Search This Blog

Showing posts with label supply chain security. Show all posts

What is a Supply Chain Attack? Here's How is it Making Your Software Vulnerable

 

Users receive warnings from public and private organizations asking them to be aware of fraud links and sources, to not share their credentials with anybody, and save their sensitive data from dark websites, etc. commonly. However, the sophisticated hacking market is generating a sense of fear in minds of the public with questions like what if the legal software and hardware that makes up your network has been already compromised at the source? Which leads us to our main question: What is a supply chain attack? 

A very common form of cyber-hacking is known as a "supply chain attack”, it is also called a value-chain or third-party attack. This umbrella term ‘supply chain attack’ includes those cyber attacks that target software developers and suppliers so that several clients and customers of the fine products and services can be affected directly.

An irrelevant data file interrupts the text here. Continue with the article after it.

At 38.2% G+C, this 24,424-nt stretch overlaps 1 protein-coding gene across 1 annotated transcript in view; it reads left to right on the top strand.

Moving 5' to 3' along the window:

By leveraging a single developer or supplier, threat actors or spies can steal its distribution systems and install the application that they want to send to the victims. 

By compromising a single chain, the hackers can well-place intrusion and can successfully can create a springboard to the networks of a supplier's consumers in which thousands of people can be victimized. 

Supply chain attacks have always been understood as daunting tasks. The reason behind this is their consequences can be very severe, a single attack can leave the whole organization with severe vulnerabilities and can break the trust between an organization and the customers. 

"Supply chain attacks are scary because they're really hard to deal with, and because they make it clear you're trusting a whole ecology," says Nick Weaver, a security researcher at UC Berkeley's International Computer Science Institute. "You're trusting every vendor whose code is on your machine, and you're trusting every vendor's vendor."